I have been debating this whole week what, exactly, is my role in the present discourse happening here in the United States. Specifically, I’ve been asking myself what role does this blog play. What I envisioned originally for this space will be better served, for the time being, by instead elevating the Black Voices out there who have been marginalized for far too long. All the great hymns I long to share with you will still be around in a few weeks and months.
I’ve been playing, singing, and praying the hymn Lift Every Voice and Sing for the last few weeks, but, ultimately, although I might get something out of it (and offer it genuinely to God), I just didn’t feel comfortable potentially introducing this hymn to someone for the first time. I don’t have the history or experience, and although I love my neighbor and seek to do what is right, I will never fully understand what it means to be Black in the USA. So, although this is a teaching blog, specifically a voice/music teaching blog, I thought today would be better used for connecting and deepening our human bonds. Which, I think, is one of the highest forms of worship and thanks we can give to God.
I stumbled upon the end of The Washington National Cathedral’s June 7th worship service after my own church’s worship, in the middle of their final hymn, Lift Ev’ry Voice and Sing. I share it now with you because it was so moving to me.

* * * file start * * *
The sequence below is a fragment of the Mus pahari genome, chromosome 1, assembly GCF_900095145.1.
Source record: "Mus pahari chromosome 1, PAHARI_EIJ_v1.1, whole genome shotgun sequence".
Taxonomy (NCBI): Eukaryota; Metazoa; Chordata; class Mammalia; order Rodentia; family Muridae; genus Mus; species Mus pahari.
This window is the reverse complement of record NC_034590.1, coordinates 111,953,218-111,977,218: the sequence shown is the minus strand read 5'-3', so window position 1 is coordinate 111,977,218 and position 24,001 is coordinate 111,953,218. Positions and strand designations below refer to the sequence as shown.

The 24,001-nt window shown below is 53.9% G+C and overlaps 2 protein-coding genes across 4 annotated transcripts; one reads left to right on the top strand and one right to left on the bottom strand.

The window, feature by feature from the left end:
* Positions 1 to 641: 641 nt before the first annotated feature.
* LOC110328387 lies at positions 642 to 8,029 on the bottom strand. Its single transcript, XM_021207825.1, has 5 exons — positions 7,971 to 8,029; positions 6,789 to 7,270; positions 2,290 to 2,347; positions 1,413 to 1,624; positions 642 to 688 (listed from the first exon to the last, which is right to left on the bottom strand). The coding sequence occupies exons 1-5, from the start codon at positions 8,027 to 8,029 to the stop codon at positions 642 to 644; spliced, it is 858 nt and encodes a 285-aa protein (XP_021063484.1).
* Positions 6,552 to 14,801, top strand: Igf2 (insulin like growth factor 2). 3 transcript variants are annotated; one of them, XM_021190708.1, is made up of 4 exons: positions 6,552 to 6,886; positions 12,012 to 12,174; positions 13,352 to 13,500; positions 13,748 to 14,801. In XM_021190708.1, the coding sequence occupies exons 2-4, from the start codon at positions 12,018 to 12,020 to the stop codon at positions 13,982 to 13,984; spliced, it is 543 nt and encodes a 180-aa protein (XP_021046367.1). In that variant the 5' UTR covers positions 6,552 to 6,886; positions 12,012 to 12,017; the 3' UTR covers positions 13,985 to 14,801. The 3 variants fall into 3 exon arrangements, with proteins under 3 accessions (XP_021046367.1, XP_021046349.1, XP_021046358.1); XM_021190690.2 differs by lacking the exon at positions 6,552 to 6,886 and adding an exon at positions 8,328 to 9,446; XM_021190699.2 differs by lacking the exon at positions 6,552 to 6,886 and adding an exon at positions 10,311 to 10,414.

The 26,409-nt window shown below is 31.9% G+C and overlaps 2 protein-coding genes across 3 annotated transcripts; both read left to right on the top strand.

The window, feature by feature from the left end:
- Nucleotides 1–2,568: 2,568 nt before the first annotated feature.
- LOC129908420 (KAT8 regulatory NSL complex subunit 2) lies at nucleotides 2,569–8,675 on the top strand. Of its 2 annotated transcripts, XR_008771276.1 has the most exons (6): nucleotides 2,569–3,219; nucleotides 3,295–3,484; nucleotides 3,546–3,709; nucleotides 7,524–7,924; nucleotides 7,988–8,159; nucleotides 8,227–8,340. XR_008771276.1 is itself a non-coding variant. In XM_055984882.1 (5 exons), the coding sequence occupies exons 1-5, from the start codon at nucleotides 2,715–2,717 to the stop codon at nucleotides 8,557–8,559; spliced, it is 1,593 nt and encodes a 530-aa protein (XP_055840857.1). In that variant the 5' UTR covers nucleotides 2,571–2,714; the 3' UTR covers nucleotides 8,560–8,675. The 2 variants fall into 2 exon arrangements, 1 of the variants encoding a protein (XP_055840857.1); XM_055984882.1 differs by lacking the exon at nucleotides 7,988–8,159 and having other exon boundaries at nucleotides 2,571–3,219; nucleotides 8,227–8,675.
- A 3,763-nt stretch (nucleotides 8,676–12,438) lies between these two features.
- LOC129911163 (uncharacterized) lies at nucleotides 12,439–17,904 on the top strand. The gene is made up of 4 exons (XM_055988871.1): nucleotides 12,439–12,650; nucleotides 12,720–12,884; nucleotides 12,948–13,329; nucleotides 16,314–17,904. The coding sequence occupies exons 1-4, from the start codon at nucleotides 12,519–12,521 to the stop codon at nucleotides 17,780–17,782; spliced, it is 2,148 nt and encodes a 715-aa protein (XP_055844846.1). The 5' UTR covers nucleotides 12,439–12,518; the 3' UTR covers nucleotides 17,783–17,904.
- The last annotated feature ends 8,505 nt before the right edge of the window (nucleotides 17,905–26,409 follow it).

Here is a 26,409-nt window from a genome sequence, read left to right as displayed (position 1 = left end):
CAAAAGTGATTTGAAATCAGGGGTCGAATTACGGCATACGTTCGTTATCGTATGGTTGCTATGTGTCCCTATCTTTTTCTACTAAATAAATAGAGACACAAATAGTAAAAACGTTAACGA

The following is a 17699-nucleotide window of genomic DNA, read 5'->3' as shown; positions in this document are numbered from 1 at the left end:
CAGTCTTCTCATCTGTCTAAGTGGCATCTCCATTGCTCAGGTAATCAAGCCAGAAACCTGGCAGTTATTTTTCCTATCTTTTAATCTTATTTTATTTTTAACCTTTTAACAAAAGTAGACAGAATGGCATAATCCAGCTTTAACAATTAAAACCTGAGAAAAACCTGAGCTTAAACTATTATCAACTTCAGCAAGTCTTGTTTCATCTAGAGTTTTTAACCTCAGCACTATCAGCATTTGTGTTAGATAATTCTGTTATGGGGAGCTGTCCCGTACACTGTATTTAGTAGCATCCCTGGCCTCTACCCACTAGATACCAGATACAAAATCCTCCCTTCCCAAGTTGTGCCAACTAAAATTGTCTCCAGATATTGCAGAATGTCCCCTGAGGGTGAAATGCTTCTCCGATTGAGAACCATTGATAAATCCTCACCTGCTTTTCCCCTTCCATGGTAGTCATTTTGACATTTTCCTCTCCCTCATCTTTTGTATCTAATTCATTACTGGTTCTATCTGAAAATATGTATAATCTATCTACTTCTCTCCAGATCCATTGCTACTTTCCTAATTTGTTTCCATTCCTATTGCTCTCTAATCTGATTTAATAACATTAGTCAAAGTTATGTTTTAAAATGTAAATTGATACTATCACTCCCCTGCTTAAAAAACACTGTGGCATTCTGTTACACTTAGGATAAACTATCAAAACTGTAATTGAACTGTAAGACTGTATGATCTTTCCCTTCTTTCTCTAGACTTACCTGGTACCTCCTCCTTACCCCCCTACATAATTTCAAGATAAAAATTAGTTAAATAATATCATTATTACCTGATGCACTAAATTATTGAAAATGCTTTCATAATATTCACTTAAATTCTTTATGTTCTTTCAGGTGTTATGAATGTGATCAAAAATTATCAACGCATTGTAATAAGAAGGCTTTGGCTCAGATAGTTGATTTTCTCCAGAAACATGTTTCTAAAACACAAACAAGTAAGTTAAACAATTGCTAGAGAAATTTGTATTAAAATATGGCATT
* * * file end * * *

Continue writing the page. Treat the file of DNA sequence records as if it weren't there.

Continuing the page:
For white parents like myself, talking about race with our children is not easy but it is necessary and it is a calling that we as Christians need to feel. I hope this post gives you some ‘ins’ for that conversation at a variety of comfort and age levels. Here are some ways to go deeper:
- Read more about this hymn, Lift Every Voice and Sing, including its context and contributors (any age)
- Use this page of activities relating to the book image from the top of this post. (preschool-elementary ages)
- This recording of an arrangement of our hymn this week. (any age)
- Read some Howard Thurman. You can read various selections of his book Meditations of the Heart on Google Books, and then contact an independent Black-Owned bookstore to order your own copy ;-). Although I can’t link to it directly, I particularly connect with pages 55-56, 31. Let us Pray. (Thurman is dense, so my recommendation is based on it being difficult for younger ages to wade through, ages 12-up)
- Read selections from Exodus. Like this one, from (very readable) The Message. (any age, and a great way to discuss the life, love, and freedom God desires for all people)
- Learn to sing this hymn! Here’s the sheet music, and there are many many more recordings out there to help you learn the melody. Just because I’m white doesn’t mean the song isn’t for me (or you, if you’re white), too. Our collective freedom and wholeness is bound up in one another’s freedom. But in this knowledge, we know some people are historically and systematically oppressed, and so learning and remembering the context for that is important if we are to truly celebrate the words of this hymn and truly Lift EVERY voice in praise of God.
- Book recommendations for kids! Way more comprehensive than I could ever hope to put together myself!